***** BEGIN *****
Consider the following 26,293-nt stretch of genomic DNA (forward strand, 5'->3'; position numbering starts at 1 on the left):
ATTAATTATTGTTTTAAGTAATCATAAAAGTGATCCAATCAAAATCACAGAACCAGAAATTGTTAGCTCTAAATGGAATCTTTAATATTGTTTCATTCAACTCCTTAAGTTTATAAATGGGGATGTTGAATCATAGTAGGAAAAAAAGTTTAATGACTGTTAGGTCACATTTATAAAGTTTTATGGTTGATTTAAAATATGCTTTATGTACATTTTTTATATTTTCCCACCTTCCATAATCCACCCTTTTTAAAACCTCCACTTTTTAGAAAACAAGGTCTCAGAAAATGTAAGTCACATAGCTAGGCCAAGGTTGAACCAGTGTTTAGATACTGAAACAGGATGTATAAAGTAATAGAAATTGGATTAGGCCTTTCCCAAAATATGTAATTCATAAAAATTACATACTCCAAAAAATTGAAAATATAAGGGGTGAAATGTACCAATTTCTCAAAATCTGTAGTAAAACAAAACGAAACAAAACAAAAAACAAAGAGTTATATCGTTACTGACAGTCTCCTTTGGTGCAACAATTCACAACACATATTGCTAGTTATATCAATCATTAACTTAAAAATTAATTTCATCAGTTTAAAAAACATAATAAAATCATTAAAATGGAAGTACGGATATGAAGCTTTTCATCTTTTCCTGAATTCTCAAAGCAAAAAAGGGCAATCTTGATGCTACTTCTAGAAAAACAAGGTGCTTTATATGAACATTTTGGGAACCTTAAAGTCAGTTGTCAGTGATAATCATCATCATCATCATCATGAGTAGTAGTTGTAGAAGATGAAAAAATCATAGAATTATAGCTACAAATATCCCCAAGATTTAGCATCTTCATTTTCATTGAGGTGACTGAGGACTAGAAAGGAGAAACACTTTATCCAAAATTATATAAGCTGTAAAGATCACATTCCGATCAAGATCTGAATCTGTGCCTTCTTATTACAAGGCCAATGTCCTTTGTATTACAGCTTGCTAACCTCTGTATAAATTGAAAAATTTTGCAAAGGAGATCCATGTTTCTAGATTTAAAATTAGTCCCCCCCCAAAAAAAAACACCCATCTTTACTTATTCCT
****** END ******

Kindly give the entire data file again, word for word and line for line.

Consider the following 26,293-nt stretch of genomic DNA (forward strand, 5'->3'; position numbering starts at 1 on the left):
ATTAATTATTGTTTTAAGTAATCATAAAAGTGATCCAATCAAAATCACAGAACCAGAAATTGTTAGCTCTAAATGGAATCTTTAATATTGTTTCATTCAACTCCTTAAGTTTATAAATGGGGATGTTGAATCATAGTAGGAAAAAAAGTTTAATGACTGTTAGGTCACATTTATAAAGTTTTATGGTTGATTTAAAATATGCTTTATGTACATTTTTTATATTTTCCCACCTTCCATAATCCACCCTTTTTAAAACCTCCACTTTTTAGAAAACAAGGTCTCAGAAAATGTAAGTCACATAGCTAGGCCAAGGTTGAACCAGTGTTTAGATACTGAAACAGGATGTATAAAGTAATAGAAATTGGATTAGGCCTTTCCCAAAATATGTAATTCATAAAAATTACATACTCCAAAAAATTGAAAATATAAGGGGTGAAATGTACCAATTTCTCAAAATCTGTAGTAAAACAAAACGAAACAAAACAAAAAACAAAGAGTTATATCGTTACTGACAGTCTCCTTTGGTGCAACAATTCACAACACATATTGCTAGTTATATCAATCATTAACTTAAAAATTAATTTCATCAGTTTAAAAAACATAATAAAATCATTAAAATGGAAGTACGGATATGAAGCTTTTCATCTTTTCCTGAATTCTCAAAGCAAAAAAGGGCAATCTTGATGCTACTTCTAGAAAAACAAGGTGCTTTATATGAACATTTTGGGAACCTTAAAGTCAGTTGTCAGTGATAATCATCATCATCATCATCATGAGTAGTAGTTGTAGAAGATGAAAAAATCATAGAATTATAGCTACAAATATCCCCAAGATTTAGCATCTTCATTTTCATTGAGGTGACTGAGGACTAGAAAGGAGAAACACTTTATCCAAAATTATATAAGCTGTAAAGATCACATTCCGATCAAGATCTGAATCTGTGCCTTCTTATTACAAGGCCAATGTCCTTTGTATTACAGCTTGCTAACCTCTGTATAAATTGAAAAATTTTGCAAAGGAGATCCATGTTTCTAGATTTAAAATTAGTCCCCCCCCAAAAAAAAACACCCATCTTTACTTATTCCT